In some countries where community transmission of the virus has reduced significantly, schools are reopening in phases by employing rotation models which use time and the school space flexibly. This seems like a plausible way forward. Although, it is interesting and ironic to note how the austere measures that are being put in place to protect children from a deadly disease are not very far from their everyday routine in schools i.e. sitting in assigned seats, usually remaining in the same room all day long, walking along a marked track, listening passively to instructions, and enjoying limited time outdoors.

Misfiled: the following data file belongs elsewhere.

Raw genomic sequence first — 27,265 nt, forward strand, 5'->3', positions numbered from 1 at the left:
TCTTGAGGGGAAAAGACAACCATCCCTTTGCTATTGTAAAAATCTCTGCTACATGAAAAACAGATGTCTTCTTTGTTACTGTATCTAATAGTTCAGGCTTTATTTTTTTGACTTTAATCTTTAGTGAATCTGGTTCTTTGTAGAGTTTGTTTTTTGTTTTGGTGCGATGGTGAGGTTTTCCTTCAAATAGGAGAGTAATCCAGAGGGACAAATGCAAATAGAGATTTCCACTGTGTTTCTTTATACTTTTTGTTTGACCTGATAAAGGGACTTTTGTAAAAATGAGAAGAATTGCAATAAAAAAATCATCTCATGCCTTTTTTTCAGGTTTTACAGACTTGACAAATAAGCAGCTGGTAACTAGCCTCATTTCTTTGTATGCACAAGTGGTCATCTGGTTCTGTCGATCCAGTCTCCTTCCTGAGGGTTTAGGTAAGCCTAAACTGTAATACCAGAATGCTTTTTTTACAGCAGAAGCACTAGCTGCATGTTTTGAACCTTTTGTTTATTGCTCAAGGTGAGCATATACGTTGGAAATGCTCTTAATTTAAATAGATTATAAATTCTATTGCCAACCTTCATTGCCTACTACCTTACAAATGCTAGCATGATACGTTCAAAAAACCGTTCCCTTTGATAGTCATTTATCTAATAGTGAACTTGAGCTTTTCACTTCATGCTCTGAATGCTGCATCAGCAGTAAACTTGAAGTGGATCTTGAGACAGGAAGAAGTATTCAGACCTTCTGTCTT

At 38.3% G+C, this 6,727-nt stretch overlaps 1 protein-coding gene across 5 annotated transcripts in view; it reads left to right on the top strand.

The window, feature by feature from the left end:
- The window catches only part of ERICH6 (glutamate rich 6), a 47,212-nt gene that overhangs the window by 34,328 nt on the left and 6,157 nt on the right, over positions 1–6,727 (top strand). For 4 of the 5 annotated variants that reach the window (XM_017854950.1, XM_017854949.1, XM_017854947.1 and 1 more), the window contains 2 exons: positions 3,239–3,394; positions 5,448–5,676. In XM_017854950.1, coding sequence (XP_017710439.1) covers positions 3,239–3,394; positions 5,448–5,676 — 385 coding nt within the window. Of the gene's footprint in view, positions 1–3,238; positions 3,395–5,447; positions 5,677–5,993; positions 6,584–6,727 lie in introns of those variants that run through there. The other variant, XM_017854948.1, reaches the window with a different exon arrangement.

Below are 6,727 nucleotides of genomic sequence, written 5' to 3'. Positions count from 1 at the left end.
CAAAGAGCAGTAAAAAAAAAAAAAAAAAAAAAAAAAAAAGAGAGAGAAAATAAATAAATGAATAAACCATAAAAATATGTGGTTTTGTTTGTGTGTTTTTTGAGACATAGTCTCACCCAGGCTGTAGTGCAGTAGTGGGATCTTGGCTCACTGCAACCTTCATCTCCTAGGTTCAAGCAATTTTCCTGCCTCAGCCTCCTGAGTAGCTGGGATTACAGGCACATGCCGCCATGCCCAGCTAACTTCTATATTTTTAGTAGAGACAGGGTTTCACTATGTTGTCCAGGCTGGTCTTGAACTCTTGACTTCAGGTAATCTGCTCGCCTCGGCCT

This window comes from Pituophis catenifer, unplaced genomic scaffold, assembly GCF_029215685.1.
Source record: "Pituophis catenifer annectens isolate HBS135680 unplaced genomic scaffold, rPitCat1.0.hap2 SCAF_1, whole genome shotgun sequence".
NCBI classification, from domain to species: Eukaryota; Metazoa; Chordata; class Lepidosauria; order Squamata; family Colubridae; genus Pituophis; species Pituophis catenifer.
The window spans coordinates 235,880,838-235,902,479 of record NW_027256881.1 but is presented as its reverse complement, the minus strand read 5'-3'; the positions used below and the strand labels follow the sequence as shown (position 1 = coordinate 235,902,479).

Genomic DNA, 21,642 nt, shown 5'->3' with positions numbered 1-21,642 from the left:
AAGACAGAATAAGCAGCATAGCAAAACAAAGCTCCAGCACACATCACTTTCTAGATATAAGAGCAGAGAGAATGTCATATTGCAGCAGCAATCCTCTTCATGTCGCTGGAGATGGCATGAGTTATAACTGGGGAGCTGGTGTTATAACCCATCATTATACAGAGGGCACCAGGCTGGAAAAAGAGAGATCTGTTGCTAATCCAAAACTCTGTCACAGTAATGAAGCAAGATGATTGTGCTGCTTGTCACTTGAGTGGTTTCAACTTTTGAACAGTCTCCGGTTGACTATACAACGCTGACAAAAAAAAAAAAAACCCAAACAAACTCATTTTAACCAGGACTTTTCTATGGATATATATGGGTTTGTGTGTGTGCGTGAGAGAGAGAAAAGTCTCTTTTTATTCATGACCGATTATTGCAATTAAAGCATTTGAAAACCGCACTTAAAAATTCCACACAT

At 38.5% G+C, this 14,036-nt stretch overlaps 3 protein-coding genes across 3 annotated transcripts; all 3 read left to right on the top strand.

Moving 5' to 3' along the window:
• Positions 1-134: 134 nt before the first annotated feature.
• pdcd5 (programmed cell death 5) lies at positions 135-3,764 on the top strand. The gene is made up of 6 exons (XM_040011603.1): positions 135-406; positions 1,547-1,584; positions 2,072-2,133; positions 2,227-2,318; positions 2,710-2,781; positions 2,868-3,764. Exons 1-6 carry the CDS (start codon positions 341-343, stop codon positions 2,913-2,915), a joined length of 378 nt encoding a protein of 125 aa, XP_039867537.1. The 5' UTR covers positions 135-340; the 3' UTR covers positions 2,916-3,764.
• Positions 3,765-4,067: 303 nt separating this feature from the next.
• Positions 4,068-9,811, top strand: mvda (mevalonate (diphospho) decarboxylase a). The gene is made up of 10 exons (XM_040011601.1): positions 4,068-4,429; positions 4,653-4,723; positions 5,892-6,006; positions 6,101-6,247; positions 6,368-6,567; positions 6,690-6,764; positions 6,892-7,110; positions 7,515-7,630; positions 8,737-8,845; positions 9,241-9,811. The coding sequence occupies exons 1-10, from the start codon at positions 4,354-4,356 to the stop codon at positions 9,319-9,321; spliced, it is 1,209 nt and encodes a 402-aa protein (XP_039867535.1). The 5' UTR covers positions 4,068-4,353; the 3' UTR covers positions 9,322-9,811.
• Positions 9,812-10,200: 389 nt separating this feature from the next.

As we teach in the shadow of Covid-19, given Pakistan’s broken education system, us educators need to reflect upon which parts of this system are worth going back to. Do we want to go back to schools where children sit in a room with 30-35 students, tightly packed like sardines in the same spot for six hours a days, passively listening to instructions? Perhaps this lockdown has given us a glimpse at how we can improve our educational institutions to ensure students reap the maximum possible benefits. We can use this as an opportunity to re-design learning spaces/communities, in collaboration with the parents, to further facilitate students’ learning. More than anything, this abrupt wake up call should make all the relevant stakeholders reflect upon the true purpose of schools and the future of learning in this country.